There are some things one grows up knowing implicitly, the social mores of civilised society. Such as do not steal, do not kill, and do not pick your nose and proceed to wipe your hand upon your hostess’s sleeve. Likewise, there are certain customs one abides by when raised in a world which has long integrated magic into its culture, its conventions, and its laws, written or otherwise.
Such as: magicians are the crème de la crème of society, as feted, admired, and envied by mere ordinary humans as any member of a royal family would be. Magicians determine the pecking order of the social classes, which follows as such: they, of course, reside at the top. Psychics were, at best, tolerated socially, though much in demand in the security industry, and most of them ended up working for the International Paranormal Agency, or InterPara, as it was colloquially known, that policing body of all things supernatural. Part-demons, vampires, and shapeshifters, on the other hand, were considered third-class citizens for the most; their domain lay, more often than not, within the hierarchies of organised and disorganised crime.
But worse than vampires, worse than shapeshifters, worse even than the demons, were the Wild Ones. No one knew exactly what they were, or where they came from. Born of human but not human, they were an enigma, possessed of a swirling, restless energy called the Wildness, a strange preternatural power unlike that of the magicians and even the demons, a potentially deadly energy which had but two triggers: one, coercion of any kind; and two, magic.
Needless to say, the magicians didn’t like this. A power stronger than theirs which they could not control, not even with magic? It was the stuff of their worst nightmares. And what the magicians didn’t like, public opinion also fell short of. Not that public opinion needed much swaying. Wild Ones were a mystery, something inexplicable, and it was only natural that humans did not like what they could not understand nor control.
Meredith watched the tide wash in to shore and out again, the moonlight illuminating the tops of the waves. She hugged her knees to her chest and fought to keep the tears from her eyes.
The psychic sat beside her. For thirty minutes, they sat in silence on the cliff overlooking the ocean. The psychic was patient.
“Who’s out there now?” Meredith whispered.
The psychic moved. “What do you mean?”
Meredith dug her hand into the ground and pulled up a chunk of grass. “You’re psychic. You know what I mean. They’re not just going to let me walk away with you. There must be people out there. Watching.” She scanned the surrounding cliff side.
The psychic said, “There are nine InterPara detectives watching us, including two psychics and three snipers. No magicians, though. I made that clear when we left. I said it would be – dangerous.”
Meredith nodded. So this was what it felt like to have three sniper rifles pointed at your head. She didn’t feel afraid, though. It felt unreal, as if it were impossible that three men and women were hidden somewhere in the darkness, their weapons trained on her.
“Why did you do it?” the psychic asked. “And before you say it, I can’t read you. Psychics can’t read Wild Ones very well. Though you probably know that too.”
“I haven’t had much contact with psychics,” Meredith said. Make that zero contact. And less still with magicians – except for one Tyler Berhansen.
The psychic shifted again. “My colleagues have gone through your things in the boarding house and found your identity card. They say you’re registered as a human.”
Meredith sighed. Thanks to the Vienna Identification Treaty of 1843, all of society was registered according to their status; it was the first thing anyone looked at on the ubiquitous identity card which everyone carried on their person. It was the first thing anyone looked at if you were, say, applying for a job, enrolling at a school, crossing borders or entering nightclubs – a cursory check to see if you were human, magician, shapeshifter, part-demon, whatever. Only faeries were not registered, because they did not live among humans, and anyway, they would have screamed with laughter and ridden roughshod over you with their giant horses and stags and elks at the idea. To be kept and labelled by humans. What a laugh.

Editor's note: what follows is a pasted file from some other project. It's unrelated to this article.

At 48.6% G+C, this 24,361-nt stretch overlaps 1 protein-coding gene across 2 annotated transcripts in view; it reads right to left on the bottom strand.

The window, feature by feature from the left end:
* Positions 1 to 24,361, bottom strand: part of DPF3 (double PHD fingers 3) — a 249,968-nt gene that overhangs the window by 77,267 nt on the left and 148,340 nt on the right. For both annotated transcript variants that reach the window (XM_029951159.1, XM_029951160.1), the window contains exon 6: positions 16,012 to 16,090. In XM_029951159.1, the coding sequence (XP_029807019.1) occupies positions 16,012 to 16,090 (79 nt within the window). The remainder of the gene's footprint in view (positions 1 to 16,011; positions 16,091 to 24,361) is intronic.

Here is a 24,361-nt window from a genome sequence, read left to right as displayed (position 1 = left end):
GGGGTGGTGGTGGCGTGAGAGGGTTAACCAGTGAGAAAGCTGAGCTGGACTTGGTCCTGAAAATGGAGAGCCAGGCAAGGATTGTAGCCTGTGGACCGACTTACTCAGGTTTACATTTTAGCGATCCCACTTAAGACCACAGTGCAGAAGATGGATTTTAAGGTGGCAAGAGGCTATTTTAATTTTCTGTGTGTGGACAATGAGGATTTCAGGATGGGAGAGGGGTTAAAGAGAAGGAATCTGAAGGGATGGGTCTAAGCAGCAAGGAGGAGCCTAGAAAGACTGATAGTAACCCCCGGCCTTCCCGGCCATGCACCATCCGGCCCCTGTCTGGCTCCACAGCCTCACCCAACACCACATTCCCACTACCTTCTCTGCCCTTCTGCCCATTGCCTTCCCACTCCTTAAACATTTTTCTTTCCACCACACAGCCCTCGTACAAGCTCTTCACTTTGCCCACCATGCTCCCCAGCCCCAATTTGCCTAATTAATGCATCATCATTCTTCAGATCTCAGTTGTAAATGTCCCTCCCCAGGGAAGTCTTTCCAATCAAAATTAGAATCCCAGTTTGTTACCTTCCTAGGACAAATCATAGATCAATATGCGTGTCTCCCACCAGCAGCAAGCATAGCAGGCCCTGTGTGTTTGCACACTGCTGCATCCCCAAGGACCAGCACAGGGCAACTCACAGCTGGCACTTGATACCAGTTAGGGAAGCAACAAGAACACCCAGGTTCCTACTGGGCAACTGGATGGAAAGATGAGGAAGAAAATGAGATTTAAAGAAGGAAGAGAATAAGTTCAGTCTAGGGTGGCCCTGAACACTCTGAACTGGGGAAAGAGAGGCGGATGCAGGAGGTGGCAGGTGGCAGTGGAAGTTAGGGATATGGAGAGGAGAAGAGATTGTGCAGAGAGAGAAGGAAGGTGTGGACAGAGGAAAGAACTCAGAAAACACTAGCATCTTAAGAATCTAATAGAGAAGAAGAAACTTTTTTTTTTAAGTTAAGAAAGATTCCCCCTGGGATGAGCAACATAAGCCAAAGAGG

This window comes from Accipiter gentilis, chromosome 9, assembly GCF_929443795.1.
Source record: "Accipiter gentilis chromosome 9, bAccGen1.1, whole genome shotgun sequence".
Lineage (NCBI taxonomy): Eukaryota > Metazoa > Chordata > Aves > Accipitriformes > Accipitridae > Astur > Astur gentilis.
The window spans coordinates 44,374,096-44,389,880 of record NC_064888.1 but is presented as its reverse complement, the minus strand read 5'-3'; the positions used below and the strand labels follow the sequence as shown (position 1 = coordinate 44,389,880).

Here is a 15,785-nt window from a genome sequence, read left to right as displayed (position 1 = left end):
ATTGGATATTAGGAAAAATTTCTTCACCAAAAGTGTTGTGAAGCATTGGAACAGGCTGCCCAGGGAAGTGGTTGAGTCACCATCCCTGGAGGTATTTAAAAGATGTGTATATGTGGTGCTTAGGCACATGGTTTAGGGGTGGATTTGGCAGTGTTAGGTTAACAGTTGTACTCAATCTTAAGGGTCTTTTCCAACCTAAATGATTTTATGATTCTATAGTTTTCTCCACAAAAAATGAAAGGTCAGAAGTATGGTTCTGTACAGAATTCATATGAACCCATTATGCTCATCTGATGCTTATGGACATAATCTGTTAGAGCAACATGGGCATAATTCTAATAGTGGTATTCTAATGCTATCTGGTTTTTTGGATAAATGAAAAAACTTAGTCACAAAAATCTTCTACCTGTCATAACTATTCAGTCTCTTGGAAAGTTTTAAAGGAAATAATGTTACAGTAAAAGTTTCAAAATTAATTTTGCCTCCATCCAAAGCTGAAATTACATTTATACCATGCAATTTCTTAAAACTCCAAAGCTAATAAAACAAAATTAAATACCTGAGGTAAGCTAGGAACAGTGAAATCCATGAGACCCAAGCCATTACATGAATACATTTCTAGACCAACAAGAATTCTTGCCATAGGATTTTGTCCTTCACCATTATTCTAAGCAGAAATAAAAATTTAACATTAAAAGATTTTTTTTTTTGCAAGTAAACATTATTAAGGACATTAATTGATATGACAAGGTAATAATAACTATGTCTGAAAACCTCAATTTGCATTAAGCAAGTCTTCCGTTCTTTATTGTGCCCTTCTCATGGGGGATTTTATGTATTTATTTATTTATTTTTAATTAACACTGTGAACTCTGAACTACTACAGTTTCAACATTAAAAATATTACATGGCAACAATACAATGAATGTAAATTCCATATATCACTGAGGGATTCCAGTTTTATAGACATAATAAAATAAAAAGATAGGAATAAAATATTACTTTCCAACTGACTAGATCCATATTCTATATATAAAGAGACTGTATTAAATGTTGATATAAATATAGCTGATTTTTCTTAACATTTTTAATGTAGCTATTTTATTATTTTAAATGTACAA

Wild Ones were once thought to be faeries, changelings left by the Wild Folk in exchange of stolen babies. But to everyone’s surprise, the faeries reacted fiercely to the notion and made it clear that the Wild Ones were nothing to do with them. Despite this, Wild Ones are among the few non-faerie creatures who rode with the Fey Host, probably because their restlessness and strange powers were so alike to the unpredictable whimsies and chaotic magic of the Host.
The psychic was waiting for an answer. “It must be nice to be psychic,” Meredith said tonelessly, “and be able to communicate without an earpiece.”
“It must be nice,” the psychic shot back, “to be able to walk through this world without having to answer to anyone.”
“It must be nice to have a place in this world where you belong, to know that if people knew what you really were, they wouldn’t turn on you and hate you, though they’ve been friends with you for ages.”
“It must be nice,” the psychic said, “to be able to hide what you are.”
Meredith said softly, “It is.”
The breeze whistled through the seagrass, bringing with it a clean, salt-scented scent. Not the metallic tanginess of magic that set Meredith’s teeth on edge. This breeze smelt of freedom and horizons unexplored. She inhaled deeply, letting the wind whip her hair up around her face and hide her exposed forehead from the hidden watching snipers. Though she wouldn’t have minded if they opened fire on her right now, tearing her head apart in blood and flesh with their tiny deadly bullets. It would take away the other image which kept flashing over and over again in her mind, causing her to cringe and to shudder. The image of a body lying facedown in a pool of blood in a bright white foyer.
“Are there any unregistered psychics out there?” she asked.
“Probably a few,” the psychic answered. “But on the whole most of us give ourselves away when we are young. As children, we don’t know enough to be able to keep ourselves from blurting out what’s on other people’s minds. And, of course, once they know that we know what they’re thinking, they fear us and loathe us, and because we can read their thoughts, we understand this and they hate us even more for it.
“The ones with active powers, those who can move objects or unlock doors with their minds, are the same. As children, they find it difficult to control their abilities, and that causes others to fear them just as much, labelling them freaks.”
“And yet,” Meredith said, “you are able to function up to a point in society. You still find a place for yourself. And I know you get paid an enormous amount in private and public security.”